Claremont, California
Thursday, June 10, 4 p.m. to 5:30 p.m.
Arco station
701 E. Foothill Blvd (Corner of Foothill and Claremont Blvd)
Contact: Claudia Strauss, straussri@aol.com

Long Beach, California
Wednesday, June 9 at 4:30pm
Long Beach Aquarium, 100 Aquarium Way (Aquarium Way & Shoreline Drive)
The Aquarium, which claims its mission is “to instill a sense of wonder, respect, and stewardship for the Pacific Ocean, its inhabitants, and ecosystems” just took $1 million from oil criminals BP and unveiled a “BP Sea Otter Habitat.” This sickinging double-standard shows the utter bankruptcy of the Aquarium’s board of directors and attempts to provide cover for BP’s crimes.
Contact: 213-251-1025 or la@seizebp.org.
Click here for map and parking.

Los Angeles, California
Saturday, June 5 at 12 noon
Palisades Park at Ocean Ave. & Colorado Ave., Santa Monica (near the Santa Monica Pier)
Contact: 213-251-1025 or la@seizebp.org
Click here for a map.

Oceanside, California
Saturday, June 5 at 2 p.m.
Bp station, 160 Davison Ave
Bring signs and loud voices.
Contact: nfkut2001@gmail.com

San Francisco, California
Tuesday, June 8 at 5 p.m.
BP Offices
90 New Montgomery St. (near Mission St.)
Contact: 415-821-6545, sf@seizebp.org

Santa Cruz, California
Friday, June 4 at 2:30 p.m.
The Clock Tower
Contact: http://www.meetup.com/Seize-BP

CONNECTICUT

Milford, Connecticut
Saturday, June 5, 12 noon
BP Gas Station, 231 Cherry Street
Picket along the sidewalk in front of station. Bring signs or pictures. Only a few will be made by organizer.
Contact: megangrosso@yahoo.com or 203-556-9133 or Facebook page (click here)

DISTRICT OF COLUMBIA

Washington, D.C.
Thursday, June 3 at 5 p.m.
BP Amoco Gov’t Affairs Office
1101 New York Ave., NW (on the north side of I St. b/w 11th & 12th Sts.)
Contact: 202-265-1949 or info@seizebp.org

FLORIDA

Destin, Florida
Saturday, June 5 at 1 p.m.
202 Harbor Boulevard – Ground zero for Okaloosa county

Ft. Lauderdale, Florida
Saturday, June 5 at 1 p.m.
South Fort Lauderdale Beach Park on A1A (Enter park just south of SE 5th Street) across from the Bahia Mar Hotel
Contact: 954-707-0155 or florida@seizebp.org
Click here for a map.

Orlando, Florida
Saturday, June 5, 2 p.m. to 4 p.m.
Lake Eola Park (meet up at the corner of E Robinson St and N Eola Drive)
Street Meeting and Outreach Event
Contact: 321-437-4785 or florida@seizebp.org
Click here for a map.

Tallahassee, Florida
Saturday, June 5 at 11 a.m.
Old Capitol (corner of Apalachee Pkwy and Monroe St)
Contact: Florida State University Center for Participant Education at fsucpe@gmail.org (www.fsucpe.org)

Tampa, Florida
Saturday, June 5 at 3 p.m.
Corner of Bearss and N. Florida Ave.
Contact: jpegan@mail.usf.edu

GEORGIA

Atlanta, Georgia
Saturday, June 5 at 1 p.m.
BP Station, 350 Moreland Avenue
Arrive at the BP station with signs, posterboards, megaphones and demand that BP end this oil spill now and demand the government seize BP’s assets! Enough is enough!
Contact: Allyson Bowers, (404) 731-3941

HAWAII

Anahola / Kuhio, Hawaii
Saturday, June 5 at 12 noon
Anahola / Kuhio Highway – Meet at the Lei stand
Contact: Marcia McPhail at 808-640-5761

ILLINOIS

Chicago, Illinois
Thursday, June 3 at 5 p.m.
BP Offices in Chicago
Corner of Randolph & Michigan
Bring your signs, banners and voices of protest!
Contact: 773-463-0311

KENTUCKY

Louisville, Kentucky
Wednesday, June 2, 7 p.m. – 9 p.m.
First Unitarian Church, 4th & York
Meeting for Louisville-area residents to discuss how they can respond to this overwhelming ecological catastrophe.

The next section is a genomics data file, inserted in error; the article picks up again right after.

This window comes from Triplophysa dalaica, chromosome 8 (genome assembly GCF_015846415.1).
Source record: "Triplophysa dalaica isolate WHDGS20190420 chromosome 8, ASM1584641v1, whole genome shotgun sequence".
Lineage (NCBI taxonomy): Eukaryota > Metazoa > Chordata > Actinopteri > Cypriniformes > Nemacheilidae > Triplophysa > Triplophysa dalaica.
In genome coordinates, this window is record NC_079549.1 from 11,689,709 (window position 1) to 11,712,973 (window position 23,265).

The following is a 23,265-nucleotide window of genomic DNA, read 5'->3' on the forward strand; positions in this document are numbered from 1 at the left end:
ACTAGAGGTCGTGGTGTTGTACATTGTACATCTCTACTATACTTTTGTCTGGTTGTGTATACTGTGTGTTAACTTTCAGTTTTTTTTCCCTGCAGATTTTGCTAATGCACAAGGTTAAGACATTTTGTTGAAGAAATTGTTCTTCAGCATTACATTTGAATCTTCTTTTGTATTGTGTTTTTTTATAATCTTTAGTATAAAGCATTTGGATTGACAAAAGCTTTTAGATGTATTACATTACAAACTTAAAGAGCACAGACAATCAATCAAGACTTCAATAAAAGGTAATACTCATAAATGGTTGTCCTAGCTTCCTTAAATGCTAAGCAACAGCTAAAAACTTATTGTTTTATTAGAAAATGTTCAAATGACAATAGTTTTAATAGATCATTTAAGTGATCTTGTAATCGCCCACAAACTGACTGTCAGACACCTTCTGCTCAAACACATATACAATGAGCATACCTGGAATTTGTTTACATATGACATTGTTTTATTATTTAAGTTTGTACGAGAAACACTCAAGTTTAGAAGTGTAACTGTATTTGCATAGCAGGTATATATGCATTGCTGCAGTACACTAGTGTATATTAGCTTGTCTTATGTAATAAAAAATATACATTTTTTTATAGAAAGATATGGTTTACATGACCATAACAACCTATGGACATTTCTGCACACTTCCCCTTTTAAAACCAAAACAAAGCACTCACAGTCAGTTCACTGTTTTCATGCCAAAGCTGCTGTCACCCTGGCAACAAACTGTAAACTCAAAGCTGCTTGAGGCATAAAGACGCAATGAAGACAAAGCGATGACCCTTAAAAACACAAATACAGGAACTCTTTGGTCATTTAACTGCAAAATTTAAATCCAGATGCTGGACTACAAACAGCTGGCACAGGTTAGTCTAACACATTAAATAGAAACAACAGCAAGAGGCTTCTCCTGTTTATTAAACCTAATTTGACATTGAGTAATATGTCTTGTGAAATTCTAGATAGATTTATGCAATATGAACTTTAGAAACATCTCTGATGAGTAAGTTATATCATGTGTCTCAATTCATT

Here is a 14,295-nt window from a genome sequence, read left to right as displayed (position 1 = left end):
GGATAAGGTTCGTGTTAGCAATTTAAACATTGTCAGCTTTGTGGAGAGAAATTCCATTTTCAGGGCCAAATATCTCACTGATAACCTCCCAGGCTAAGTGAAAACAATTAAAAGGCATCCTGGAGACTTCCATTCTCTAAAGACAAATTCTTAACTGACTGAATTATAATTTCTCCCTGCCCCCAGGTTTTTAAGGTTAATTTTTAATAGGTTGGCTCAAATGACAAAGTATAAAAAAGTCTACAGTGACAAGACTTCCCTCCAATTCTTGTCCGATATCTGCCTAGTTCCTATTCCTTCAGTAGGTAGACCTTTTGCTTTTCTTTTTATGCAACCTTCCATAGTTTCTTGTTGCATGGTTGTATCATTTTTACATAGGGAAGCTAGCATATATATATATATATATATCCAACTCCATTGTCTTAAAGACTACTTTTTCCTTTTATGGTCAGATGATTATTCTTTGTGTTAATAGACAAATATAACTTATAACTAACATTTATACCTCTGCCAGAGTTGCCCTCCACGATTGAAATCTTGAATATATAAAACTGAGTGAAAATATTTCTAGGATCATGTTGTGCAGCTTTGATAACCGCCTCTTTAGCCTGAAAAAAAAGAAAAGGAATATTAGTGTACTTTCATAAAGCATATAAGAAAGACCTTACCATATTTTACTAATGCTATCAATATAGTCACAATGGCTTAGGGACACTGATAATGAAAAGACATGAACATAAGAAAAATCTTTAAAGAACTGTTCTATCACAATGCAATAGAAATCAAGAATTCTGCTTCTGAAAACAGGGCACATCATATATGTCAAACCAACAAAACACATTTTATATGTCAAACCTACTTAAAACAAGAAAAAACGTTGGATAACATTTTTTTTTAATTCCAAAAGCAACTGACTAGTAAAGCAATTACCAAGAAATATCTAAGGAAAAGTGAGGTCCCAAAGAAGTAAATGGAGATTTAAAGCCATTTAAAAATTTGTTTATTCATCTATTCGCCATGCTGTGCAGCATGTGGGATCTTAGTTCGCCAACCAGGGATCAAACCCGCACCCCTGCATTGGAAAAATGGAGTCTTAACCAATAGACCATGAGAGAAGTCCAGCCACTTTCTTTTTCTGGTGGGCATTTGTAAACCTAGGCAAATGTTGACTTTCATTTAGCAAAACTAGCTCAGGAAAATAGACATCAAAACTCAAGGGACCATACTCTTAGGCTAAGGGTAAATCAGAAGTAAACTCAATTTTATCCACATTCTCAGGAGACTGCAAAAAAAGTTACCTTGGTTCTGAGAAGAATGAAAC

MARYLAND

Baltimore, Maryland
Saturday, June 5 at 1 p.m.
General Sam Smith Park (SE corner of Light St. and E. Pratt Street., by the flag pole nearby the Inner Harbor)
Visibility action
Contact: baltimore@seizebp.org

MASSACHUSETTS

Boston, Massachusetts
Friday, June 4 at 5 p.m.
Park St. T station
Visibility action
Contact: 857-334-5084 or boston@seizebp.org

MICHIGAN

St. Joseph, Michigan.
Wednesday, June 9 at 5 p.m.
BP gast station on the corner of Napier (2501 Niles Ave.)
Contact: jbounds1029@gmail.com

NEVADA

Las Vegas, Nevada
Sunday, June 6 at 10 a.m.
Flamingo and Maryland Parkway intersection.
Demonstration at one or more corners of the busy intersection. Bus stops there going all 4 directions. Will pass flyers to bus riders and pedestrians. Traffic flow should be busy.
Contact: David K. or Teri K. at 702-408-4819 or 408-5622 or pulbiz@aol.com – Please RSVP

NEW MEXICO

Albuquerque, New Mexico
Saturday, June 5 at 12 noon
Tulane at Central
Contact: 505-268-2488

NEW YORK

New York, New York
Thursday, June 3 at 5 p.m.
JP Morgan Chase World Headquarters*
270 Park Ave. (at 48th street)
*Chase owns close to 30 percent of BP’s public stock
Contact: 212-694-8720, nyc@seizebp.org

Syracuse, New York
Saturday, June 5 at 2 p.m.
ArtRage Gallery, 505 Hawley Ave.
Volunteer Meeting: “BP’s Gulf of Mexico Disaster: Who will pay the price?” Hear presentations about the case for seizure and find out how to get involved in the Seize BP campaign in Syracuse.
Contact: syracuse@seizebp.org

PENNSYLVANIA

Philadelphia, Pennsylvania
Wednesday, June 9 at 5 p.m.
Location to be announced.
Visibility action
Contact: philly@seizebp.org

TEXAS

Austin, Texas
Saturday, June 5, 2 p.m. to 4 p.m.
Southeast corner of 6th and Lamar
Signs will be available.
Contact: austin@seizebp.org

Irving, Texas
Friday, June 4 at 12 noon
ExxonMobil Corporate Headquarters, 5959 Las Colinas Blvd
Click here for a map.

VIRGINIA

Front Royal, Virginia
Sunday, June 6, 4 p.m. – 8 p.m.
BP station on the corner of Hwy 522 and Hwy 55
Contact: lowendunlimited@yahoo.com

Virginia Beach, Virginia
Friday, June 4 at 10 a.m.
21st Street and Atlantic Ave (on boardwalk)
Contact: Facebook page for more info and to rsvp to event.

WASHINGTON

Seattle, Washington
Friday, June 4 at 4:30 p.m.